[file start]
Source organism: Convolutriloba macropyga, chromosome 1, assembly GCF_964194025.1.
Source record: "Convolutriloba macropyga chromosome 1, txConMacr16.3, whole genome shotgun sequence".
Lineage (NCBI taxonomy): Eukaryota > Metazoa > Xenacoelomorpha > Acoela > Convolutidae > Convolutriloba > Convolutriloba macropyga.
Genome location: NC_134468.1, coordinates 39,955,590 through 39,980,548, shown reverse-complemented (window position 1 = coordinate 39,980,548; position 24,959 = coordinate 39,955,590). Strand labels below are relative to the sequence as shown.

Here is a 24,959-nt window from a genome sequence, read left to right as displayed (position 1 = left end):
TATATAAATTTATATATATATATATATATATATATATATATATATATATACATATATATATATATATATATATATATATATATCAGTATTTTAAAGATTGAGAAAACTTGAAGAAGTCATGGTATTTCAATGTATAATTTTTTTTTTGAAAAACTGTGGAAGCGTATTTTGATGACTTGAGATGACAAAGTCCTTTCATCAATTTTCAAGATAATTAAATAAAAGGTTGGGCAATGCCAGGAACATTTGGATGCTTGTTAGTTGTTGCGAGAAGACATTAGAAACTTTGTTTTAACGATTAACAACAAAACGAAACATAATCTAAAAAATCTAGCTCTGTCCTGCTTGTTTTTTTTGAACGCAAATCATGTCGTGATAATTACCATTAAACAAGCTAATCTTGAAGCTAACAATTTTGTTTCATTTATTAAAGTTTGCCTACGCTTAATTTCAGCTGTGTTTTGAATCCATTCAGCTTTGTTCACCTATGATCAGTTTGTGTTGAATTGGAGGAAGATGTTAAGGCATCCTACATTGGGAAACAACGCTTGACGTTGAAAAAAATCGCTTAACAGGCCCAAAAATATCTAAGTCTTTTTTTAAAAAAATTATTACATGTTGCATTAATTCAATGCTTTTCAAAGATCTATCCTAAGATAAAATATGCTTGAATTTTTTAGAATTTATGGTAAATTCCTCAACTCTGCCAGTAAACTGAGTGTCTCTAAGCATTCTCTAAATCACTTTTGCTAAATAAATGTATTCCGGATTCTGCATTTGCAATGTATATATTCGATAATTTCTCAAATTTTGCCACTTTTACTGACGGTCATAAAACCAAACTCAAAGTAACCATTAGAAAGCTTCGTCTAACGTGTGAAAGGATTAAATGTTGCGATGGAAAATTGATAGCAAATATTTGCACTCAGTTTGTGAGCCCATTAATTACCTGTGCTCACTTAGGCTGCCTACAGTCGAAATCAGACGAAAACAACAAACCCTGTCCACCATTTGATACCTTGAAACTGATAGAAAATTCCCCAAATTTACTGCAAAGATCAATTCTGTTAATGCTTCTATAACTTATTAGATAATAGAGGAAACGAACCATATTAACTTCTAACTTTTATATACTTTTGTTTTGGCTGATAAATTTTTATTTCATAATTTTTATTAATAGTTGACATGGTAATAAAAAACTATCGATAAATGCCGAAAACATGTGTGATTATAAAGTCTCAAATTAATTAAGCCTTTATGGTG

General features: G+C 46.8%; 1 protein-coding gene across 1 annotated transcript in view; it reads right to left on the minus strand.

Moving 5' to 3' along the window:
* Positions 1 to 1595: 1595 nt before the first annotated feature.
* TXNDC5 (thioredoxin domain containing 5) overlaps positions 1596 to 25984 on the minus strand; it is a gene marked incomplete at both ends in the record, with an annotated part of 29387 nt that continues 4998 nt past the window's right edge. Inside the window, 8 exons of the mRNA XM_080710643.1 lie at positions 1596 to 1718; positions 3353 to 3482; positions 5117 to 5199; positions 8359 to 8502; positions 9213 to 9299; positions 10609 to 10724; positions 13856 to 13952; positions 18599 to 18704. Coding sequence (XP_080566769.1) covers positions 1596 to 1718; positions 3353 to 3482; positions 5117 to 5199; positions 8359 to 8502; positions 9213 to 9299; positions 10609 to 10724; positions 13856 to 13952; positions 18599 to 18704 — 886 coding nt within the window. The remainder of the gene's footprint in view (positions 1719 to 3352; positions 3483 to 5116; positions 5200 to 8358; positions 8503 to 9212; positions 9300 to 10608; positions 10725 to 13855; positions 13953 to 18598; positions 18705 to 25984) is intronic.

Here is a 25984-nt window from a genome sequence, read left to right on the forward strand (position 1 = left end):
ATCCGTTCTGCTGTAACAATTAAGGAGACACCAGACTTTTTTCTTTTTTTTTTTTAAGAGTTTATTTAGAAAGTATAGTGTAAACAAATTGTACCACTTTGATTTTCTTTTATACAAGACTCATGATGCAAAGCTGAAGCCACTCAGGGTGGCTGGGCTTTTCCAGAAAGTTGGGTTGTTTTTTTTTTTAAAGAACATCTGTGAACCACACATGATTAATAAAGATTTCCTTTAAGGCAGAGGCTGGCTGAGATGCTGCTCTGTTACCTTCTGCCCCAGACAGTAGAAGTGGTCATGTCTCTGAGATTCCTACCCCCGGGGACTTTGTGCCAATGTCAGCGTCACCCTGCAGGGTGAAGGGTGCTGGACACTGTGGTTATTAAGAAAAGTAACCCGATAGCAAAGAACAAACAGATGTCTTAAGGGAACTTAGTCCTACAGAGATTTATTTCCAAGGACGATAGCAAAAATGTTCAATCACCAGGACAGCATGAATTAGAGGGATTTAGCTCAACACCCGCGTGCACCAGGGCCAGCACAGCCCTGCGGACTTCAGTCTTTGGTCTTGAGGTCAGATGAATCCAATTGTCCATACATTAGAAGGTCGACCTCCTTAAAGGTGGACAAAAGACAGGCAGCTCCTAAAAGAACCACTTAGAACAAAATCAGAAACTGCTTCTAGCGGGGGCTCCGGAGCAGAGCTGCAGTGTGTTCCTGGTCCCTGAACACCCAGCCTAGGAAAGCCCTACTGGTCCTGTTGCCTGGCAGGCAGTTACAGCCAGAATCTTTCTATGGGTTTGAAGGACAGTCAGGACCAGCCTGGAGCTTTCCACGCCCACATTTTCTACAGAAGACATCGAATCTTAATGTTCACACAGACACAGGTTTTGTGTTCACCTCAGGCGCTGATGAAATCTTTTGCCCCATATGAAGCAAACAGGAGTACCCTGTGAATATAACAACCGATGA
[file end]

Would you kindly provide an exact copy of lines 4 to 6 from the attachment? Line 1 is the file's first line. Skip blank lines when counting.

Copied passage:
Genome location: NC_134468.1, coordinates 39,955,590 through 39,980,548, shown reverse-complemented (window position 1 = coordinate 39,980,548; position 24,959 = coordinate 39,955,590). Strand labels below are relative to the sequence as shown.

Here is a 24,959-nt window from a genome sequence, read left to right as displayed (position 1 = left end):
TATATAAATTTATATATATATATATATATATATATATATATATATATATACATATATATATATATATATATATATATATATATCAGTATTTTAAAGATTGAGAAAACTTGAAGAAGTCATGGTATTTCAATGTATAATTTTTTTTTTGAAAAACTGTGGAAGCGTATTTTGATGACTTGAGATGACAAAGTCCTTTCATCAATTTTCAAGATAATTAAATAAAAGGTTGGGCAATGCCAGGAACATTTGGATGCTTGTTAGTTGTTGCGAGAAGACATTAGAAACTTTGTTTTAACGATTAACAACAAAACGAAACATAATCTAAAAAATCTAGCTCTGTCCTGCTTGTTTTTTTTGAACGCAAATCATGTCGTGATAATTACCATTAAACAAGCTAATCTTGAAGCTAACAATTTTGTTTCATTTATTAAAGTTTGCCTACGCTTAATTTCAGCTGTGTTTTGAATCCATTCAGCTTTGTTCACCTATGATCAGTTTGTGTTGAATTGGAGGAAGATGTTAAGGCATCCTACATTGGGAAACAACGCTTGACGTTGAAAAAAATCGCTTAACAGGCCCAAAAATATCTAAGTCTTTTTTTAAAAAAATTATTACATGTTGCATTAATTCAATGCTTTTCAAAGATCTATCCTAAGATAAAATATGCTTGAATTTTTTAGAATTTATGGTAAATTCCTCAACTCTGCCAGTAAACTGAGTGTCTCTAAGCATTCTCTAAATCACTTTTGCTAAATAAATGTATTCCGGATTCTGCATTTGCAATGTATATATTCGATAATTTCTCAAATTTTGCCACTTTTACTGACGGTCATAAAACCAAACTCAAAGTAACCATTAGAAAGCTTCGTCTAACGTGTGAAAGGATTAAATGTTGCGATGGAAAATTGATAGCAAATATTTGCACTCAGTTTGTGAGCCCATTAATTACCTGTGCTCACTTAGGCTGCCTACAGTCGAAATCAGACGAAAACAACAAACCCTGTCCACCATTTGATACCTTGAAACTGATAGAAAATTCCCCAAATTTACTGCAAAGATCAATTCTGTTAATGCTTCTATAACTTATTAGATAATAGAGGAAACGAACCATATTAACTTCTAACTTTTATATACTTTTGTTTTGGCTGATAAATTTTTATTTCATAATTTTTATTAATAGTTGACATGGTAATAAAAAACTATCGATAAATGCCGAAAACATGTGTGATTATAAAGTCTCAAATTAATTAAGCCTTTATGGTG